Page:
The brainchild of husband-and-wife tandem Mitchell Cutler, a Québécois, and Tracey Tate-Cutler, a fifth-generation Californian who lived in Germany for years, La Fondue pairs the traditions of the European delicacy with the spirit of American cuisine. Cauldrons of cheese comprise the bubbling centerpiece at most tables, into which guests dip victuals such as Kobe flat-iron steak, alligator tail, sea scallops, and tiger blue shrimp. The experience comes with an added twist: servers bring the raw ingredients, but it’s up to the diners to choose from one of six cooking methods to heat their meat or seafood morsels, such as dipping them in a rich tomato-basil bisque or roasting them over a European-style grill from Munich.
On any given night, you might see diners following one of fondue's most popular traditions: if someone drops their cube into the fondue, they must then buy the next round of drinks for the table or accept a kick in the shin from the table companion with the strongest calves. Luckily, La Fondue's drinks include wine from a well-rounded list that earned an Award of Excellence from Wine Spectator. But if it's Monday, Tuesday, or Wednesday—BYOB nights—the table just might enforce the second punishment. Still, with cheese fondue such as pesto cognac and chocolate fondue enhanced with flavors such as mint or Irish cream, most diners do everything in their power to get their cubes into their mouths.
The whole fondue experience unfolds in an eccentric dining space that joins medieval motifs, zebra-print upholstery, and Andy Warhol wall-art in a vibrant, decorative pastiche. The restaurant offers multiple dining rooms, each with its own touches, such as ornate mirrors and leonine busts.
Saratoga Wine & Beer Garden's menu offers 28 bottled beers, three rotating taps, 21 wines, and an array of mixed drinks and small plates. To go with this ample selection, the kitchen's staff plates colorful assemblies of charcuterie meats, cheeses, olives, and more, though the flavors to be had provide only half of the venue's sensory appeal. The rest comes from the garden. Covered archways over tables combine with intermingling tree branches above to create shady retreats. A fire pit spouts flames that ward off evening chills. Vases on each table display elegantly simple floral arrangements of two or three flowers. Even the pathway to the garden offers natural, shady splendor, curving around the building and wending between hedges, the overhead awning fending off ultraviolet rays and the eyes of the one crow who follows you everywhere, gazing at you knowingly, just waiting.
The chefs at Triple Seven Pizzeria shuffle custom combinations of sun-dried tomatoes, pesto sauce, and mozzarella cheese to spread across sourdough crusts made fresh daily and form their gourmet, casino-themed pies. They stack the Texas Hold'em BBQ Chicken pie with grilled chicken breast, barbecue sauce, and cheddar cheese and crown the Straight Flush with pepperoni, red onions, and italian sausage. Vegetarian pies include the Viva Las Veggies, with black olives, zucchini, and green bell peppers, and the thin-crust Lady Luck, which diners typically blow on before eating, with fresh garlic, basil, and tomatoes. Patrons order from the red-and-black-tiled counter before adjourning to the outdoor dining area or around tables inside that afford views of 42-inch plasma TVs that project football games on Sundays.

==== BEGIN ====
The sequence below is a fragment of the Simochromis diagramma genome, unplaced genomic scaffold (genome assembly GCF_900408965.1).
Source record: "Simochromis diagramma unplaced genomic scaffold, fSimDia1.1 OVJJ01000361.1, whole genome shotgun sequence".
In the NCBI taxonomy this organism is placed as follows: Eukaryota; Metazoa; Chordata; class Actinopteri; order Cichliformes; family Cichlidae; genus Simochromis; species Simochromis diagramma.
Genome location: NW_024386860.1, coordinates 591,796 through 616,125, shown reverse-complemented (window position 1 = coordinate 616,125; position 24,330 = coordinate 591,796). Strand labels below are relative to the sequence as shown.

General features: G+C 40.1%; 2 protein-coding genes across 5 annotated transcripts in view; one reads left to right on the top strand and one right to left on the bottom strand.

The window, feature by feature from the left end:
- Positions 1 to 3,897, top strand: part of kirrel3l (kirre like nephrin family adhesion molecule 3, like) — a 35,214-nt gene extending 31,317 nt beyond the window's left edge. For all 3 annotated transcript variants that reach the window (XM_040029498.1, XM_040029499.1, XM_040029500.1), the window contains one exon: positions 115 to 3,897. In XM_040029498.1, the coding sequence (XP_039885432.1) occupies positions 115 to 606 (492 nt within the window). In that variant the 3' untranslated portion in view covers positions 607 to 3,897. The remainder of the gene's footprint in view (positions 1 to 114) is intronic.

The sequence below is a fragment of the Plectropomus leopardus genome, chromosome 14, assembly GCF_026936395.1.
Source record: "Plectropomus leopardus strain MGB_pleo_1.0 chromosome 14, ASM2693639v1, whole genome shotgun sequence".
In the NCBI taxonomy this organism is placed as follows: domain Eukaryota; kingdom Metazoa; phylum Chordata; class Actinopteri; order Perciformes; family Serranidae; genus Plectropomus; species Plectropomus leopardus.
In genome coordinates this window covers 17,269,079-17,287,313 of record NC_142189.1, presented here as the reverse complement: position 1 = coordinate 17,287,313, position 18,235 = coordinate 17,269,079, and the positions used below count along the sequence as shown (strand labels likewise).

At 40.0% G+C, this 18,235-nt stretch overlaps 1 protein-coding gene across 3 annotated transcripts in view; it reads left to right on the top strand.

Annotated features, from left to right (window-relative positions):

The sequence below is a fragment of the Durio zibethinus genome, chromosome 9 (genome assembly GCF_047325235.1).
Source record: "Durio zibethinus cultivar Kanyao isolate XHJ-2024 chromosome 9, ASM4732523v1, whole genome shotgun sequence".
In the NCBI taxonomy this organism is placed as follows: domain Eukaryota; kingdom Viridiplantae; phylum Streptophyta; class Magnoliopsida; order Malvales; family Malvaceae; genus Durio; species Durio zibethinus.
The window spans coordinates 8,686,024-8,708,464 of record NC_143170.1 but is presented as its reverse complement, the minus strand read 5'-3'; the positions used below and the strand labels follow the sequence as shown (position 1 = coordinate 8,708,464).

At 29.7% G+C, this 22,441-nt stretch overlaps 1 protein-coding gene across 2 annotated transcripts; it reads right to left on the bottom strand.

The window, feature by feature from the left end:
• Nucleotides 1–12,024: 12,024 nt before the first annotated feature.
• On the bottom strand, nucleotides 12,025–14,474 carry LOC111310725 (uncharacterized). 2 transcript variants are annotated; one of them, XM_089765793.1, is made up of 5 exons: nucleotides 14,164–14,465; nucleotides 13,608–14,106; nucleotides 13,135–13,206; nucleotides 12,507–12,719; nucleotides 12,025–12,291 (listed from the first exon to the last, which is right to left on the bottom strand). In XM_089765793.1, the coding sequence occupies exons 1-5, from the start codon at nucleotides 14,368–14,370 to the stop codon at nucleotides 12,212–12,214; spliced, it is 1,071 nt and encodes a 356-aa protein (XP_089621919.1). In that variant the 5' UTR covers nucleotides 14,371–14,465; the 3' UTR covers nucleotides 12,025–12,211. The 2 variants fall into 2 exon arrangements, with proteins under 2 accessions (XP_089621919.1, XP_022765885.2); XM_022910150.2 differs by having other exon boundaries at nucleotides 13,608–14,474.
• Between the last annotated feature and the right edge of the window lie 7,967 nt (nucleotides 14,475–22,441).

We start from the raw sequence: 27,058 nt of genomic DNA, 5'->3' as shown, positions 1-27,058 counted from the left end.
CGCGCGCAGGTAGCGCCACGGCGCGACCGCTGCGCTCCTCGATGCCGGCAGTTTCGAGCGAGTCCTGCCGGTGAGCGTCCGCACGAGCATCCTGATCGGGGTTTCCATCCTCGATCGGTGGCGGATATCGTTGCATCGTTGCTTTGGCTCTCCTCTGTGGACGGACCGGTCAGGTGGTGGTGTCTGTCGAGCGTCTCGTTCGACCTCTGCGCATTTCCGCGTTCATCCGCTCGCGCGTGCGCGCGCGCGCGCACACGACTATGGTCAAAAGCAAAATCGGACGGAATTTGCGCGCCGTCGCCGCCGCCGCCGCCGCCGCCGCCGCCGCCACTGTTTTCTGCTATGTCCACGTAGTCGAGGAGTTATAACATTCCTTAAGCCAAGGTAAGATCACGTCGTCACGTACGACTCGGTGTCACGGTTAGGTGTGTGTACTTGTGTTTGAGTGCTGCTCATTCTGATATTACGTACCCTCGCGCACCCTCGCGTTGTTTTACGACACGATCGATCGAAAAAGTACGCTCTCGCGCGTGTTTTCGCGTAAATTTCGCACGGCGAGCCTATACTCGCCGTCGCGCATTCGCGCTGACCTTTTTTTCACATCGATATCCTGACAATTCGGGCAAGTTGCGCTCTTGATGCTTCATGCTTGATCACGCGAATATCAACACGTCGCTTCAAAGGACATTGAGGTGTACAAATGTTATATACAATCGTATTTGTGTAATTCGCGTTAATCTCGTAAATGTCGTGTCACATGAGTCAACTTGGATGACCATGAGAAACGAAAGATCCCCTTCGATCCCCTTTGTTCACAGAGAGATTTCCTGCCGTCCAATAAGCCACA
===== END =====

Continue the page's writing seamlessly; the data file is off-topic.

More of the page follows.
Michelin may have stamped its Best Value and Charming Restaurant distinctions on Hachi Ju Hachi, but all the acclaim should be directed toward the restaurant's chef and owner, Jin Suzuki. His innovative vision for traditional Japanese cuisine and open kitchen have yielded dishes such as steamed-seafood egg custard, pork-belly stew, and seasonal mushrooms with grated mountain yam. The mackerel, which is seasoned and dried in-house, is a popular entree, especially when it's prepared on the grill or in a stew of red miso broth. Best of all, Hachi Ju Hachi's unassuming vibe makes it a great place to chow down and drink sake with friends?or people who will pass as friends until your real friends arrive.
When owners Kellie and Mike Ballard purchased the land for Savannah Chanelle Vineyards in 1996, they also inherited the plot of land's rich history. Originally cleared in 1901, it features a zinfandel vineyard that was planted in 1910 and a cabernet-franc vineyard that was planted in 1919, just to name a few. Today, the Ballards, winemaker Anthony Craig, and the staff rumba on the grapes to make an array of wines, including chardonnay, pinot noir, cabernet franc, and zinfandel. Guests can sample the libations and take in the Santa Cruz Mountains at the vineyard's charming tasting room.
After Sandro Costanza left his home in Calabria, Italy, in 1988, he devoted decades to waiting tables and cooking his way through Paris, London, and Rome before finally landing in Saratoga. There, he opened Ristorante Da Mario to re-create the bursting flavors and vibrant colors of the southern Italian dishes he remembered from his childhood. Today his chefs forge these staples by layering lasagna, stuffing ravioli, and fluffing gnocchi in-house, and by using a number of lighter cream sauces instead of exclusively glazing entrees with marinara. Although Sandro's wine list features numerous California varietals, it also includes bottles from major wine-producing regions across Italy to complement the authentic dishes.
Faux tuscan walls mimic the cuisine's rustic, down-home approach, but crisp, white tablecloths and framed artwork also lend their touches of refinement to the dining room. Outside, patio seating pairs rich Italian meals with light gulps of fresh air and lets diners keep eyes out for invading Byzantines.